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US Military Facilities: Korea

South Korea is located in northeastern Asia and is officially known as the Republic of Korea. It occupies the southern portion of the Korean Peninsula. It is bounded on the north by North Korea, on the east by the Sea of Japan, on the southeast and south by the Korea Strait, which separates it from Japan, and on the west by the Yellow Sea. It has a total area of 98,484 sq km (38,025 sq mi), including numerous off-lying islands in the south and west, the largest of which is Cheju (area, 1829 sq km/706 sq mi). The state of South Korea was established in 1948 following the post-World War II partitioning of the peninsula between the occupying forces of the United States (in the south) and the Union of Soviet Socialist Republics (in the north). North Korean armed forces invaded South Korea in June 1950, resulting in massive destruction to the nation.

The Republic of Korea subsequently had one of the most heavily defended borders in the world. Though the probability of conflict had remained low, the potential of hostilities occurring on the Korean peninsula was greater than in many other parts of the world.

The Korean War had never technically ended. In its place was a fragile armistice. On the 15th of every month the Korean government would hold civil defense drills. At 1400 hours the air raid sirens were sounded and everyone in South Korea was required to get off the streets and into the nearest building. As soon as you heard the sirens, you were to go inside, whether you were walking, riding a bicycle, or driving a military or civilian vehicle. About 20 minutes later, the "all clear" would sounded and everyone could resume their outside activities. Everyone was to comply with the regulation. If the 15th falls on a Saturday, Sunday or holiday, the civil defense drill would be held on the nearest weekday.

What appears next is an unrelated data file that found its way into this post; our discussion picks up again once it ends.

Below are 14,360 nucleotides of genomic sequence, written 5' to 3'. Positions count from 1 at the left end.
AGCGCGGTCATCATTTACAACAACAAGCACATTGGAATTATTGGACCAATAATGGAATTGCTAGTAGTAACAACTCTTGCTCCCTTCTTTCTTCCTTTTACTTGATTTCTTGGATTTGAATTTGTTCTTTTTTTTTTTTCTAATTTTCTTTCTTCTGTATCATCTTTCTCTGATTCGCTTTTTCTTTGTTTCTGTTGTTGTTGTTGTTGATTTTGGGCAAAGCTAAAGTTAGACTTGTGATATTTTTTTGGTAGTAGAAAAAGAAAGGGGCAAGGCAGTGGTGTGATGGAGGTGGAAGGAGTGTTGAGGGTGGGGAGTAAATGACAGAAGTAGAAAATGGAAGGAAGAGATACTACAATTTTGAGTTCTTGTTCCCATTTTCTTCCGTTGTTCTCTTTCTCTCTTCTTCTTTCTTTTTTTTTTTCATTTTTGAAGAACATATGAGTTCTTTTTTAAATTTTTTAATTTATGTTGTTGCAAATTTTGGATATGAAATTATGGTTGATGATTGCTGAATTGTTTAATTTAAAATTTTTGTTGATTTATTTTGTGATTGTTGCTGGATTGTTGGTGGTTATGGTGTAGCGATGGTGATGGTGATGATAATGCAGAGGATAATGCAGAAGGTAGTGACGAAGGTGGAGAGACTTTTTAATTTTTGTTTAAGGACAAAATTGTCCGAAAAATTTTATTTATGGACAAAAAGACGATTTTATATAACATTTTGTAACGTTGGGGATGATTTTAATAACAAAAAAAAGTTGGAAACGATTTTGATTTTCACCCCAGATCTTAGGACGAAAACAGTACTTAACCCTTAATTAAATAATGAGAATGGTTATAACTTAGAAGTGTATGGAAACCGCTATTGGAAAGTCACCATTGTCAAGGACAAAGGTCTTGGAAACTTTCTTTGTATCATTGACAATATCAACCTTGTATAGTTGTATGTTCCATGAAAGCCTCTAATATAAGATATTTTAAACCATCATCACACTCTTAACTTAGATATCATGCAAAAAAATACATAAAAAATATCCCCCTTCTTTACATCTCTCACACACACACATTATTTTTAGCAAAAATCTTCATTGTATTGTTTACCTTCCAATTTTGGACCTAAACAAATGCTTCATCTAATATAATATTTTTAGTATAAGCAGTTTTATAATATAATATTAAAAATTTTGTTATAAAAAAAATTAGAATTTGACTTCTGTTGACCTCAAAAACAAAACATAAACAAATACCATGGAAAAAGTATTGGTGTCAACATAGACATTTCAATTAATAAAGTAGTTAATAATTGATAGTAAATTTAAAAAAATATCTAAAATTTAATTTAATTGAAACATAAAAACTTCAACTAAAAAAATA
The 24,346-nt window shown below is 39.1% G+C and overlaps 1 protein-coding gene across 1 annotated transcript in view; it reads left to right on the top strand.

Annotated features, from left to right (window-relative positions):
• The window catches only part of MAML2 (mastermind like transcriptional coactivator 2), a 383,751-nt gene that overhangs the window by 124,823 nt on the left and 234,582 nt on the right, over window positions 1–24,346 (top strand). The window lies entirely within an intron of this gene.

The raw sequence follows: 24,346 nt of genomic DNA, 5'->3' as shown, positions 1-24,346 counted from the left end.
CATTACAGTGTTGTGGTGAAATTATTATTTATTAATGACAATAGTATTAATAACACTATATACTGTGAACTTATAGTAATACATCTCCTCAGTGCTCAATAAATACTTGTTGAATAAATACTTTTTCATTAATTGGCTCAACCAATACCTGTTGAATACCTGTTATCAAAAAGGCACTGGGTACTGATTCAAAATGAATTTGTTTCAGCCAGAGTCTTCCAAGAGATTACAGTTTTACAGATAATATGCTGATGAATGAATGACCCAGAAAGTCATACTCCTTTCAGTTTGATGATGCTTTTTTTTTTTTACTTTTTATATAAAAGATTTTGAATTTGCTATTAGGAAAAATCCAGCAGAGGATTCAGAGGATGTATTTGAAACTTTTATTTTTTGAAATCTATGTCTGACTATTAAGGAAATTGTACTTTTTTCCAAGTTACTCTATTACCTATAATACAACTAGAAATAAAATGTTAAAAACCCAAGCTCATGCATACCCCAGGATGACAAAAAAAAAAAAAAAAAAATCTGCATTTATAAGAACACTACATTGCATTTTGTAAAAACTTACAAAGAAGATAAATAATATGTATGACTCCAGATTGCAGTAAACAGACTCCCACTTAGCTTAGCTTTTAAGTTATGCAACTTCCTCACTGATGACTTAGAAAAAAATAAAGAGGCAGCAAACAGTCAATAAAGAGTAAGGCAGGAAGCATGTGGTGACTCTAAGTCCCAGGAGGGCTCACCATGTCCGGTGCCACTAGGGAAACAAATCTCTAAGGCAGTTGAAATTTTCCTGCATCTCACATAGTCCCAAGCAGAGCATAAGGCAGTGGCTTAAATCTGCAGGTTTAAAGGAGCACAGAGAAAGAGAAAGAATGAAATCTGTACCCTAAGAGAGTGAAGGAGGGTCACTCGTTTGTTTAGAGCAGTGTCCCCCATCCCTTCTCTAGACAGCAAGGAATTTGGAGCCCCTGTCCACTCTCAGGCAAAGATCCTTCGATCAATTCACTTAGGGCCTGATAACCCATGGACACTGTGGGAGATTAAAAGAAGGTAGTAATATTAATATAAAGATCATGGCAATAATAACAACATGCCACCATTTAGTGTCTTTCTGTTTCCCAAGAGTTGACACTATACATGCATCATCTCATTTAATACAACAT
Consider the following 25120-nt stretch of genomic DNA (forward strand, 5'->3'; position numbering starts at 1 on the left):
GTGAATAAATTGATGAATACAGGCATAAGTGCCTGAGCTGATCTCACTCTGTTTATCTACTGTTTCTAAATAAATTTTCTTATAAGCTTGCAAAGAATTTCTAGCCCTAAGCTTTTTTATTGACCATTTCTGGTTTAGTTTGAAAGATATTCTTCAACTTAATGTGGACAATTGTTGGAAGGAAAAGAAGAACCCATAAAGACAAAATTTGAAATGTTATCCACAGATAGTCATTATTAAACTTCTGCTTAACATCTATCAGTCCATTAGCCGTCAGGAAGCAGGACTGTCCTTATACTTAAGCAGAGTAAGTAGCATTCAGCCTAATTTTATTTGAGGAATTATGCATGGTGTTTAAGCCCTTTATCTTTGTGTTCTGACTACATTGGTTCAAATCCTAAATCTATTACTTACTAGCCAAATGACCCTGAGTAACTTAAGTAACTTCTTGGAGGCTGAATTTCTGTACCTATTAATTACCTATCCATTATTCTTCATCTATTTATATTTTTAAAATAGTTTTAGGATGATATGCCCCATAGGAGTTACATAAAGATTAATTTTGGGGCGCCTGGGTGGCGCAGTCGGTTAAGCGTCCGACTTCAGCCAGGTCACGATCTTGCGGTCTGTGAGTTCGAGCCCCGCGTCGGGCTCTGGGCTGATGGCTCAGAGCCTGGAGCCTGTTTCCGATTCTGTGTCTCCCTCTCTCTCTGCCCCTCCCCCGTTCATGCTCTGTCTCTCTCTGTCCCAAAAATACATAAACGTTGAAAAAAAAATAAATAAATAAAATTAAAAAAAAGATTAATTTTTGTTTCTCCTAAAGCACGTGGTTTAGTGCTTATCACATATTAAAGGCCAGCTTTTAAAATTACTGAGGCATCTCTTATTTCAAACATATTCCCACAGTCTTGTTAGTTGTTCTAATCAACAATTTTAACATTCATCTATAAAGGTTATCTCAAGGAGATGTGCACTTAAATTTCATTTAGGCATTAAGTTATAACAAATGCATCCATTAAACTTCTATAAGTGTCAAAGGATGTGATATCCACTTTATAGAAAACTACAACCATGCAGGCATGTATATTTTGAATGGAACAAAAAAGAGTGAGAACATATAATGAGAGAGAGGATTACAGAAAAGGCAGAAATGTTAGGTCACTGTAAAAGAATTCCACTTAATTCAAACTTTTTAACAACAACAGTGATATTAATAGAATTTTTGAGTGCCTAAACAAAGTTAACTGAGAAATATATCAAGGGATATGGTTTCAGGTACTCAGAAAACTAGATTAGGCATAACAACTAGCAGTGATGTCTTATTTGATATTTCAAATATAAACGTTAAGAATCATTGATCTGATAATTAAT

At the outbreak of the Korean War the US did not have any airbases established in Korea. After some quick reconnaissance missions, the fledgling US Air Force identified several airfields they would have to use. The names of these fields were confusing (i.e. Pyonggang and Pyongyang) and hard to pronounce. As a result, Far East Air Forces (FEAF) decided to assign an alphanumeric designation to them. It started chronologically, the first field used, Pusan West would be K-1, Taegu K-2, etc.

However the chronological system faltered and a policy of designating K-bases seemed non-existent. This would explain why some fields were designated, but not used and other fields were used, but not identified. The most glaring example of this was the airfield of Hagaru-ri just south of the Chosin reservoir. Although major airlift operations were conducted there, as described in William M. Leary's "Anything, Anywhere, Anytime: Combat Cargo in the Korean War," the FEAF did not designate it a number. It was also important to note those operations originating from K-bases did not make up the entire air effort. Augmenting these activities were multiple role aircraft launched form aircraft carriers, cargo aircraft and heavy bombers from Japan, and helicopters from the Army bases located on the peninsula. Heliports were assigned similar numbers, using the letter R instead of K, but in time many of these were supplanted by named military installations that grew up around them.

The road network throughout the Republic of Korea was not to the same standard as the network in the US and most of Europe. It was often inadequate to support US Army traffic. Added to this was the industrial revolution, in many ways ongoing in South Korea through the 1980s and 1990s, which had seen an explosion in the number of cars and trucks in country. The industrial revolution had also seen a large-scale expansion of urbanized areas that further contributed to traffic congestion. Although road construction took place everywhere, it often did not keep pace with the influx of new vehicles.